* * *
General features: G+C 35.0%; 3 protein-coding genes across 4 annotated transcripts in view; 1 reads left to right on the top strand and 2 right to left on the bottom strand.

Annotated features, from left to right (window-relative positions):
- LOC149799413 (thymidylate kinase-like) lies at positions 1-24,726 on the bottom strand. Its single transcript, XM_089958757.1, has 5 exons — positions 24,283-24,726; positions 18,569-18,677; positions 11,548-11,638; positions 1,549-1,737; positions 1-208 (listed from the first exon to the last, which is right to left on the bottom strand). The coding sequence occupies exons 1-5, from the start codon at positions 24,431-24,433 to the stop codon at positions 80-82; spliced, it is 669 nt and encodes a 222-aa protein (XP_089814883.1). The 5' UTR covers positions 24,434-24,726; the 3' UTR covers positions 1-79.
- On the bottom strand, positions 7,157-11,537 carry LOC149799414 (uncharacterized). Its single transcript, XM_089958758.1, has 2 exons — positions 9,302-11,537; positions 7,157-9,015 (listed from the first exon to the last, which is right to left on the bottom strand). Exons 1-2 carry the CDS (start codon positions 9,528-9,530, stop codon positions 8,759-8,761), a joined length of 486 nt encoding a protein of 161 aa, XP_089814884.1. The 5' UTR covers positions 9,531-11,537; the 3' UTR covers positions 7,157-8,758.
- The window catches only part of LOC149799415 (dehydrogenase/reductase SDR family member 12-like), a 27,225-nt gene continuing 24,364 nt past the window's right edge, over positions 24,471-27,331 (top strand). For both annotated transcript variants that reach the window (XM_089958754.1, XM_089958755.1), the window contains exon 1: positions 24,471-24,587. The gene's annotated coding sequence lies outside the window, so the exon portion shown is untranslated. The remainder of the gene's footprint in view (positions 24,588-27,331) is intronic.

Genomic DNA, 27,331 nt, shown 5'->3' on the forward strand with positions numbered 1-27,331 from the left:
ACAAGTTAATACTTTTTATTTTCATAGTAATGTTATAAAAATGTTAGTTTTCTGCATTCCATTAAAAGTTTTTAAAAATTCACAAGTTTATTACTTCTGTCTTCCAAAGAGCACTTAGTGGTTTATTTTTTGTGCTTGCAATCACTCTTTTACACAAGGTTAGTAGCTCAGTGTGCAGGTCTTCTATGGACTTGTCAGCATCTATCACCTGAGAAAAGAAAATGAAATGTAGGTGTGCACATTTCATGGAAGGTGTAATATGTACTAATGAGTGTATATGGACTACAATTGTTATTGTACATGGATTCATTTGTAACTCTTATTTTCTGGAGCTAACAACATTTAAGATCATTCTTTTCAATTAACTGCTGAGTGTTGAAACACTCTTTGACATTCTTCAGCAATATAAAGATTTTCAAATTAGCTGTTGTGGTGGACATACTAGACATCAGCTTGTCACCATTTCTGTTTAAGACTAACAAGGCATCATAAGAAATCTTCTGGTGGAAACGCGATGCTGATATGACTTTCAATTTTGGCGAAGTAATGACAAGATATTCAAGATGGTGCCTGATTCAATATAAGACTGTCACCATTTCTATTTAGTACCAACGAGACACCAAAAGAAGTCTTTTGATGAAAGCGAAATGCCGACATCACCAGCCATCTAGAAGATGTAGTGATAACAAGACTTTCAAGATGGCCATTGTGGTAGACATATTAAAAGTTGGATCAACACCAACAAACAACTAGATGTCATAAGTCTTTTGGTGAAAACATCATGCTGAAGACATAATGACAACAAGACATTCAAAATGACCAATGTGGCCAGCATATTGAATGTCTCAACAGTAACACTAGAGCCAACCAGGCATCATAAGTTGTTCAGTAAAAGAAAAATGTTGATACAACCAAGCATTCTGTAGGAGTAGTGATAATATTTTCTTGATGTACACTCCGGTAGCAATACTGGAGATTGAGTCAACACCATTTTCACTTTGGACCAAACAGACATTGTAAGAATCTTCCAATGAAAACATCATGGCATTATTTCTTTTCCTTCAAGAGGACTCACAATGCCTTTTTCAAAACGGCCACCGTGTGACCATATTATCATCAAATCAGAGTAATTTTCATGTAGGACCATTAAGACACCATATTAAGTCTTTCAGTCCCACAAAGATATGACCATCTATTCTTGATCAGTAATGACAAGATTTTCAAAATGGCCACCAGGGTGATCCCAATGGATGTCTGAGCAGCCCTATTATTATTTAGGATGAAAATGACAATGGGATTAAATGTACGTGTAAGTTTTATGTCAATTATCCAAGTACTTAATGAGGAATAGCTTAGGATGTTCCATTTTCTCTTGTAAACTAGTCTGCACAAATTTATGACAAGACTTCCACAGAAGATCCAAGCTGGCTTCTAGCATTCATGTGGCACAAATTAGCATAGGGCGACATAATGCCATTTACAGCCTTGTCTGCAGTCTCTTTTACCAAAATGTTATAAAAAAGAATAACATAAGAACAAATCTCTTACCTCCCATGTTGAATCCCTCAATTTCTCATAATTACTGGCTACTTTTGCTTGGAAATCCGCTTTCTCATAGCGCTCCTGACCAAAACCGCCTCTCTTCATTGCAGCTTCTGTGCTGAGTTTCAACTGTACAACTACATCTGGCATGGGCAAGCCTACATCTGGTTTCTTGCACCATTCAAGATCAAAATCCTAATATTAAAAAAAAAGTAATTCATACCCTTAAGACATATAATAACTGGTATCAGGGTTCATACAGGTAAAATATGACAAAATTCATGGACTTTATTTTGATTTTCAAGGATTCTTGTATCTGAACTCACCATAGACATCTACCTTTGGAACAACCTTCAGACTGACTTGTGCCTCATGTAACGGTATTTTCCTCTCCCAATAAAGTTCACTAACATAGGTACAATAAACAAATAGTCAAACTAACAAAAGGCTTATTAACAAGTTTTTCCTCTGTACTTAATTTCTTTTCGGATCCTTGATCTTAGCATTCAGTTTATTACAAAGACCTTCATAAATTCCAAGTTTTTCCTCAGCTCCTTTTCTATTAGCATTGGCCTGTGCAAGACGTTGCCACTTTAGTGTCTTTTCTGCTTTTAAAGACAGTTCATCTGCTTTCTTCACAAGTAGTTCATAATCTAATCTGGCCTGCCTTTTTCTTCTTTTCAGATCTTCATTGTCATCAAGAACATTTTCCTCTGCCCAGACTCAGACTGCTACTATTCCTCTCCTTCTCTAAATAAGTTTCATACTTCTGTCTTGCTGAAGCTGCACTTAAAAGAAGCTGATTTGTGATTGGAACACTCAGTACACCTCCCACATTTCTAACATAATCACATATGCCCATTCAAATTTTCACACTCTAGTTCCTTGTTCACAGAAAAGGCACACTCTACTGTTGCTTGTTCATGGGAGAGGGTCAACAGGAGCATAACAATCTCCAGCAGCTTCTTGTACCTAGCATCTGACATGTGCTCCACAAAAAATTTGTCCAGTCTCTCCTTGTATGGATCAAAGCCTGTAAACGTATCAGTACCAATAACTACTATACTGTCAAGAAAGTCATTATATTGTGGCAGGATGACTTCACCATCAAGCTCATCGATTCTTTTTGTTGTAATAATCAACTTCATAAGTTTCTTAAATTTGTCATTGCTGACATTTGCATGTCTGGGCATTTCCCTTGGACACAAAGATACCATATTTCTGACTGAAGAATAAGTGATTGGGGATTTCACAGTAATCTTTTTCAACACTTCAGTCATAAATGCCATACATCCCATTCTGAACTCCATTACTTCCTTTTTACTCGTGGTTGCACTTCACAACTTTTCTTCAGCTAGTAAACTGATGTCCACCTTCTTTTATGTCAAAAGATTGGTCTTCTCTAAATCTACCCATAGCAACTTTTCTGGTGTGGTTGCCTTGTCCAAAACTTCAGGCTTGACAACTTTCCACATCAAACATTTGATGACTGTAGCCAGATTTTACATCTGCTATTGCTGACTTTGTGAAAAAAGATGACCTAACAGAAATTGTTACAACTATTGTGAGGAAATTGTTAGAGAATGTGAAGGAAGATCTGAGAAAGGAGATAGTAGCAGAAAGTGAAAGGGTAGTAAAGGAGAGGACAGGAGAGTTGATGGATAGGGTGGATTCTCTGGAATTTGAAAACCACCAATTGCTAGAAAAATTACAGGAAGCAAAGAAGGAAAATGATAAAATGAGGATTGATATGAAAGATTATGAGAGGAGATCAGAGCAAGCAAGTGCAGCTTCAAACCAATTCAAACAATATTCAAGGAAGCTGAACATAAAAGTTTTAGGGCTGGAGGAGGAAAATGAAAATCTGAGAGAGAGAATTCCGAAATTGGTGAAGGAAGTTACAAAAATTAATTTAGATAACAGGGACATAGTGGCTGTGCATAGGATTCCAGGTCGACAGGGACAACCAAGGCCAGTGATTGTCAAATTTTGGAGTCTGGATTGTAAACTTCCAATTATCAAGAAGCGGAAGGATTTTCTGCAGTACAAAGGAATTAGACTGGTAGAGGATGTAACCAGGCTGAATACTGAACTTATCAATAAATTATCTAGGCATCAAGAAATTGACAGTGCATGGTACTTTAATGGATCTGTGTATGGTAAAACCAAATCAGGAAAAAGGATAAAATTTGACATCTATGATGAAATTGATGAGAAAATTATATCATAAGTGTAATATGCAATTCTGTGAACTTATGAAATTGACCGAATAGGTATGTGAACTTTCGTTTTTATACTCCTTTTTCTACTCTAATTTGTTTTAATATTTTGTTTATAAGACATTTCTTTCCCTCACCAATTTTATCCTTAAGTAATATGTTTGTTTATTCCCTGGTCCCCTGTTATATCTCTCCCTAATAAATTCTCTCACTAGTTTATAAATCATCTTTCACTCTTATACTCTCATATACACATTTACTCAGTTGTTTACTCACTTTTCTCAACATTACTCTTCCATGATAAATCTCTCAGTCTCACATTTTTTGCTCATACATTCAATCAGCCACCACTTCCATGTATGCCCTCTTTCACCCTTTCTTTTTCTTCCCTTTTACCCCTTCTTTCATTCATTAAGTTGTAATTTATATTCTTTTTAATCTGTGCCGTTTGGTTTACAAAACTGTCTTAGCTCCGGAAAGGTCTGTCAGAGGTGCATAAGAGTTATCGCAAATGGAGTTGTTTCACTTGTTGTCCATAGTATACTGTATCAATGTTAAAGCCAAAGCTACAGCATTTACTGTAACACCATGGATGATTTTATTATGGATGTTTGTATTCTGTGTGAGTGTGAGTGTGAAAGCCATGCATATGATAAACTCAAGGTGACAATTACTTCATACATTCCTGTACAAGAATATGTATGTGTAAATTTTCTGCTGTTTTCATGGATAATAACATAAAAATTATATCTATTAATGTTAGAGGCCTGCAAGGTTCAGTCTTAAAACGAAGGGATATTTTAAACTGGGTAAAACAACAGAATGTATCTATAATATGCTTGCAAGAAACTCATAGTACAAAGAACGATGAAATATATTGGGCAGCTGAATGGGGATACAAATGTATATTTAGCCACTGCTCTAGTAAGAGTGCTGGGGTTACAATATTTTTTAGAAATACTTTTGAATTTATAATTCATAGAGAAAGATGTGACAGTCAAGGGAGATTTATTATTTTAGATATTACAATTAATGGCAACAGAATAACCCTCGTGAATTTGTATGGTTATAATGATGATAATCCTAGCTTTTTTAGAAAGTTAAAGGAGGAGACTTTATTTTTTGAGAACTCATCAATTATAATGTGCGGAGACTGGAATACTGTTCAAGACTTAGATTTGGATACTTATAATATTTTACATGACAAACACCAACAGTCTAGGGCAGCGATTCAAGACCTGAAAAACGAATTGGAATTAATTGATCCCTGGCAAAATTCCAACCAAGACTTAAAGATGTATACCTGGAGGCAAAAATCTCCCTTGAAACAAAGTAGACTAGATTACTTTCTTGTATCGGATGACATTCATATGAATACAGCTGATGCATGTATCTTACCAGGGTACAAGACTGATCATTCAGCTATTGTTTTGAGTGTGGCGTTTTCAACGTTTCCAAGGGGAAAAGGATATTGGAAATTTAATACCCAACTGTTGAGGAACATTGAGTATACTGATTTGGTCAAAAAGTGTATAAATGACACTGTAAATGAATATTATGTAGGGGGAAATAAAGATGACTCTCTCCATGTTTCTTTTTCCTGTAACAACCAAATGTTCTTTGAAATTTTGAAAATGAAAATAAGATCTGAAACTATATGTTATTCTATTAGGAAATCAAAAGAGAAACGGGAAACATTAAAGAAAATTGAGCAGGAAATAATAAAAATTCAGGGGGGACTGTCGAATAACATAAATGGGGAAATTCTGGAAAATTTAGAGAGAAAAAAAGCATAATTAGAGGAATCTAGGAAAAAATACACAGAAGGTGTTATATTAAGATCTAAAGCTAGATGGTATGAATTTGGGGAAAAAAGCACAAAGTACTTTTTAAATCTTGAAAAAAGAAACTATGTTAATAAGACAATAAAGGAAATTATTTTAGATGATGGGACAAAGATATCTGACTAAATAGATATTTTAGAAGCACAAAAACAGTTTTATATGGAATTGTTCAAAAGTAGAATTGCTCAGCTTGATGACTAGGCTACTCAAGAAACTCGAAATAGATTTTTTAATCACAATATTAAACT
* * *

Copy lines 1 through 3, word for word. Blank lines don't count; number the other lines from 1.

General features: G+C 35.0%; 3 protein-coding genes across 4 annotated transcripts in view; 1 reads left to right on the top strand and 2 right to left on the bottom strand.

Annotated features, from left to right (window-relative positions):
- LOC149799413 (thymidylate kinase-like) lies at positions 1-24,726 on the bottom strand. Its single transcript, XM_089958757.1, has 5 exons — positions 24,283-24,726; positions 18,569-18,677; positions 11,548-11,638; positions 1,549-1,737; positions 1-208 (listed from the first exon to the last, which is right to left on the bottom strand). The coding sequence occupies exons 1-5, from the start codon at positions 24,431-24,433 to the stop codon at positions 80-82; spliced, it is 669 nt and encodes a 222-aa protein (XP_089814883.1). The 5' UTR covers positions 24,434-24,726; the 3' UTR covers positions 1-79.